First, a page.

Director Emergency Medicine Paul Bailey says every minute counts when a person is having a heart attack.
“When people arrive at our Emergency Department with chest pain, our first concern is to rule out a heart-related condition,” says Dr Bailey.
“The earlier we are able to open up the blocked artery and restore blood flow to the heart, the better your chances of survival.”
Warning signs include:
• Discomfort or pain in the centre of your chest
• Discomfort in your arms, shoulders, neck or jaw
• Shortness of breath
• A cold sweat
• Feeling dizzy or light-headed
If you have chest pain or other warning signs of a heart attack that are severe, get worse quickly or last more than 10 minutes, call 000 immediately.
Other common causes of chest pain are indigestion or reflux, muscle strains and inflammation, shingles and chest infections.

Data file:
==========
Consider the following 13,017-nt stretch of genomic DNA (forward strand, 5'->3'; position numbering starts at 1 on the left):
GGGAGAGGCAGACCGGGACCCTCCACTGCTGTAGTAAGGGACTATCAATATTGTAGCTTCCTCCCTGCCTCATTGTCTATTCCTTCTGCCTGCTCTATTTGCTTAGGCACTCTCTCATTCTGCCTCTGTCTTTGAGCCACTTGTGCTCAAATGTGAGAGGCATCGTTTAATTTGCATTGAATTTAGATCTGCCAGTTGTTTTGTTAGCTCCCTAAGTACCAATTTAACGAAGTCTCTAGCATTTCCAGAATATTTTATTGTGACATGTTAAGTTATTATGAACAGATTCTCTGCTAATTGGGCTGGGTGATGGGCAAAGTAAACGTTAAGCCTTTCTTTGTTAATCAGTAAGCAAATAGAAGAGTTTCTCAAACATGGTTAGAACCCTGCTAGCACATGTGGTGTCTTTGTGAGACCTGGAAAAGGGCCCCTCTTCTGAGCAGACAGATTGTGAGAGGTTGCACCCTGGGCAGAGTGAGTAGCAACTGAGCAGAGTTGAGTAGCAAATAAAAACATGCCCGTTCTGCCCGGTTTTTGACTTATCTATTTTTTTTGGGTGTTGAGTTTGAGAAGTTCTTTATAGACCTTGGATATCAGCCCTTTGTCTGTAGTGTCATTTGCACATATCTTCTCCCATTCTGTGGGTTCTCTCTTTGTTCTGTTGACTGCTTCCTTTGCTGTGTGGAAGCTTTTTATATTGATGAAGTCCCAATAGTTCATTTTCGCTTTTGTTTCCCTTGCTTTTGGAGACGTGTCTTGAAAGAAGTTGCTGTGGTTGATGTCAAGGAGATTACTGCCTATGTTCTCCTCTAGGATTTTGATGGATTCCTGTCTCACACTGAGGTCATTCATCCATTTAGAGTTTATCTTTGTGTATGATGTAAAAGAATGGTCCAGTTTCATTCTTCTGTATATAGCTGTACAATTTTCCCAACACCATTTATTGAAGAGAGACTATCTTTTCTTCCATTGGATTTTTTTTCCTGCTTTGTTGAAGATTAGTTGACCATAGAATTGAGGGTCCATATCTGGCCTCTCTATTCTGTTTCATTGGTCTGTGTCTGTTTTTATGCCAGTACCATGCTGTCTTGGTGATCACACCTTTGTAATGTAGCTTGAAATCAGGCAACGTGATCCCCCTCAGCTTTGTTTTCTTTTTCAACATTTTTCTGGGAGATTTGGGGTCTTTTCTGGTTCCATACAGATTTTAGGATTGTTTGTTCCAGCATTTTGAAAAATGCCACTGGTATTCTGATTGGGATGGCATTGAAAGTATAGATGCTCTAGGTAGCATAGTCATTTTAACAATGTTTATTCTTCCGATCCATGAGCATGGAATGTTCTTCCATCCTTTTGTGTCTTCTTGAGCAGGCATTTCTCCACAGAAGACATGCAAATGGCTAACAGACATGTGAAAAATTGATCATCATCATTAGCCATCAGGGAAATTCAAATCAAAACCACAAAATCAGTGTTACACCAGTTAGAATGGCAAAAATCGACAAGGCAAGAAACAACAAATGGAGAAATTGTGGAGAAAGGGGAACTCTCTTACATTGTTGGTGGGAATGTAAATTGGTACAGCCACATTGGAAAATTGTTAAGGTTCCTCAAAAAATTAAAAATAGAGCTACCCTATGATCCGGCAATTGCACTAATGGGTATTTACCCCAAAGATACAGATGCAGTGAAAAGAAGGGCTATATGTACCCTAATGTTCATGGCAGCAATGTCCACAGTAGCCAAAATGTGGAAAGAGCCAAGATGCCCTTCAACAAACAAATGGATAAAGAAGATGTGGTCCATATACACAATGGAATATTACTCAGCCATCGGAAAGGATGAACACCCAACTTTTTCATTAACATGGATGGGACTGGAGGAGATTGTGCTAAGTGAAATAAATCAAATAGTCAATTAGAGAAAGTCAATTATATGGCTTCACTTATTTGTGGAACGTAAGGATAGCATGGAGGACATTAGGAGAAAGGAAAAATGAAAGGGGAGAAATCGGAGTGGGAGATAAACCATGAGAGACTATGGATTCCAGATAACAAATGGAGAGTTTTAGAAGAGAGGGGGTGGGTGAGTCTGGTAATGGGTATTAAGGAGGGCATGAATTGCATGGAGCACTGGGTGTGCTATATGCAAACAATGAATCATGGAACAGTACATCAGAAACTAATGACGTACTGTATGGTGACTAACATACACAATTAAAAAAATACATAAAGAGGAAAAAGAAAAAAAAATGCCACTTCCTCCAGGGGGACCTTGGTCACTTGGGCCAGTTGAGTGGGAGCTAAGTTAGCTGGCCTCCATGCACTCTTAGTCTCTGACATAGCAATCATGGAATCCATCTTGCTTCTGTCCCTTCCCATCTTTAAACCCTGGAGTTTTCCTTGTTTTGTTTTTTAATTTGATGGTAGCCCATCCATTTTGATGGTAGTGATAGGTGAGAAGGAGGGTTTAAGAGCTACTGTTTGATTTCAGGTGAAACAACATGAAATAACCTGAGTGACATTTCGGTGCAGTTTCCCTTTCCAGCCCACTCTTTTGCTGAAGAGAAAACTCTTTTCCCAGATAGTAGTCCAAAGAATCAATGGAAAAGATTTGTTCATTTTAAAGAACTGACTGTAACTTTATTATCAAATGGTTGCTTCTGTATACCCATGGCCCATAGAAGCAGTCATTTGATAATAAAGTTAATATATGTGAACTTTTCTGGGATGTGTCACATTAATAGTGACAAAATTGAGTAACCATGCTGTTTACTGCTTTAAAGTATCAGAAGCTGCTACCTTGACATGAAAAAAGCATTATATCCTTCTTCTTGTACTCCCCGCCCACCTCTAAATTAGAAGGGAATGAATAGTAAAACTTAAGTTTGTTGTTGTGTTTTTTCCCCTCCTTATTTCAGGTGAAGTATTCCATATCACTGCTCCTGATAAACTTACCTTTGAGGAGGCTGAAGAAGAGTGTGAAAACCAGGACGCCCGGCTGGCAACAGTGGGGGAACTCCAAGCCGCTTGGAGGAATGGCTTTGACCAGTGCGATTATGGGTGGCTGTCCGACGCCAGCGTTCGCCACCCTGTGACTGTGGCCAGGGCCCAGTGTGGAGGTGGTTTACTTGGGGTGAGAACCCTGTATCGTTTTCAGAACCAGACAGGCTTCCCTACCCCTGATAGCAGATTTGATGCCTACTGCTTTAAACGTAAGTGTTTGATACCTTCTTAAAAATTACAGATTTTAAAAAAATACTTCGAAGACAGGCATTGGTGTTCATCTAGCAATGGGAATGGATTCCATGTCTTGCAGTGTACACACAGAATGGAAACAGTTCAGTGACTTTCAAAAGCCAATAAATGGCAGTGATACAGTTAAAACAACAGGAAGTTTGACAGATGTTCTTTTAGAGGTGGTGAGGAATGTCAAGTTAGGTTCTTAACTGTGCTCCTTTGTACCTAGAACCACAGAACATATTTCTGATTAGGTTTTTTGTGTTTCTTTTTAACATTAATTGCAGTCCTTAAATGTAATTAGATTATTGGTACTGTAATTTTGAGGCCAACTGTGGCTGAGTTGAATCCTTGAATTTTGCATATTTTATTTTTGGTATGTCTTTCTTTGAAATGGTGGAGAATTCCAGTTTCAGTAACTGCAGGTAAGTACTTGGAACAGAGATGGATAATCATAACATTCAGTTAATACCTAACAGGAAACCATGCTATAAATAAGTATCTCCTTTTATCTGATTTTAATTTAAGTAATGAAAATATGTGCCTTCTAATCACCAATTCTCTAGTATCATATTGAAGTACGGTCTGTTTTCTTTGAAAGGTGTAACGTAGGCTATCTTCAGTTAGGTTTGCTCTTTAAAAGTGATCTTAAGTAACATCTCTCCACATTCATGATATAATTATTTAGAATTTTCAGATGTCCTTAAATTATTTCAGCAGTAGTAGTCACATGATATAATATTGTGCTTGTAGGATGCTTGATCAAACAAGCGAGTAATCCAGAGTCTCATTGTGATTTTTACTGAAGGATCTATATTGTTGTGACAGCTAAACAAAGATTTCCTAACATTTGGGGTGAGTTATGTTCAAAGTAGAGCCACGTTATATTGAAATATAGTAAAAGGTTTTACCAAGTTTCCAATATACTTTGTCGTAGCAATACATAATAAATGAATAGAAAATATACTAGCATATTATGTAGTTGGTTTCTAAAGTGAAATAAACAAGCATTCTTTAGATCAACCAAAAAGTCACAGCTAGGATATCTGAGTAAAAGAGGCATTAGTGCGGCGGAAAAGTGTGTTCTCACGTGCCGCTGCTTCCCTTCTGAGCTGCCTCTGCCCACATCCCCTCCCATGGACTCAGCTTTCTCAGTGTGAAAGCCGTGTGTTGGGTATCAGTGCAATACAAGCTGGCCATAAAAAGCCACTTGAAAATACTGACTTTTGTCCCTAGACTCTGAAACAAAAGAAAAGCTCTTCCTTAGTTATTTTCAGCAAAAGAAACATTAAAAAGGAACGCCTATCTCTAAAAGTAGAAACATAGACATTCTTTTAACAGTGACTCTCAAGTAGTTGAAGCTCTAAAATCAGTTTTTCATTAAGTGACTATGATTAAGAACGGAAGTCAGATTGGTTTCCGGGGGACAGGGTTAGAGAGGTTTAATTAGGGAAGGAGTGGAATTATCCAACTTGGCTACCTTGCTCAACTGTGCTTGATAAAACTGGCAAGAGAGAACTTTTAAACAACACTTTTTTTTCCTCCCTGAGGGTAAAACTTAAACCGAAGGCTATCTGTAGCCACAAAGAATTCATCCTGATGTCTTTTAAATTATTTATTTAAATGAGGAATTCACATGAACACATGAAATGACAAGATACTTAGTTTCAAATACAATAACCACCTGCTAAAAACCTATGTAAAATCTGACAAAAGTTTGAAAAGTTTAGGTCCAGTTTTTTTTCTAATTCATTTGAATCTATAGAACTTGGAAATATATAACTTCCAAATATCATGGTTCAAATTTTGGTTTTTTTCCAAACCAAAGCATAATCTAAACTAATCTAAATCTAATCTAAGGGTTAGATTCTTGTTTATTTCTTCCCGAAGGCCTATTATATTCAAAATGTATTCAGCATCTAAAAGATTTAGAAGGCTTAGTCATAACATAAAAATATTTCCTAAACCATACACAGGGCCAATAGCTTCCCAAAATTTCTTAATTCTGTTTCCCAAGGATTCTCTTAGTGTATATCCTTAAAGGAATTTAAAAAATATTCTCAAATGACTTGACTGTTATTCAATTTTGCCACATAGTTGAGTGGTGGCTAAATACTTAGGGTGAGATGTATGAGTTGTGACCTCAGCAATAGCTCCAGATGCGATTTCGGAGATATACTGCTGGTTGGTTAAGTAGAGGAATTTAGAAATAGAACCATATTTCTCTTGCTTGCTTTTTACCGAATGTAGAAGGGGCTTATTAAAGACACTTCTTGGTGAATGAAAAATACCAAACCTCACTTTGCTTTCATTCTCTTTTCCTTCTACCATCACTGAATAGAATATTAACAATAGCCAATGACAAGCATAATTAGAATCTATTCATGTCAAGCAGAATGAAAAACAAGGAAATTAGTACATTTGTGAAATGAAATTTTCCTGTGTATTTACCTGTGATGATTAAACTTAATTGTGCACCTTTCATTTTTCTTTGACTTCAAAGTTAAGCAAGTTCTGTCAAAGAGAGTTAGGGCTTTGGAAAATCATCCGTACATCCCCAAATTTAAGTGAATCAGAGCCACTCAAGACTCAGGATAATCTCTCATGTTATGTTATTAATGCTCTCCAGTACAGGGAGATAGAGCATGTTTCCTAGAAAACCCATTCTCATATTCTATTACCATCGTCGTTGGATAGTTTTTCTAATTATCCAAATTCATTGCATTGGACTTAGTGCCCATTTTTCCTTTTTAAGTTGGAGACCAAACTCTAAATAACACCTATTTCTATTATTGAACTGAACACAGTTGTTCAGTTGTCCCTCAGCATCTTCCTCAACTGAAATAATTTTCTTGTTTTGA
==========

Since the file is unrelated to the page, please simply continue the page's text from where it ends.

Chest pain can also be coming from the heart but be less severe than a heart attack – this is called angina. It is caused by poor blood flow to the heart, often when the heart has to work harder than usual.
“People with coronary artery disease can experience angina, often with exercise, high emotion or distress, cold weather or after eating a large meal,” says Dr Bailey.
“The pain doesn’t last long and is relieved with rest. If the pain persists, this may indicate a heart attack.”
For more information on warning signs and treatments for heart attacks, visit The Heart Foundation’s website www.heartattackfacts.org.au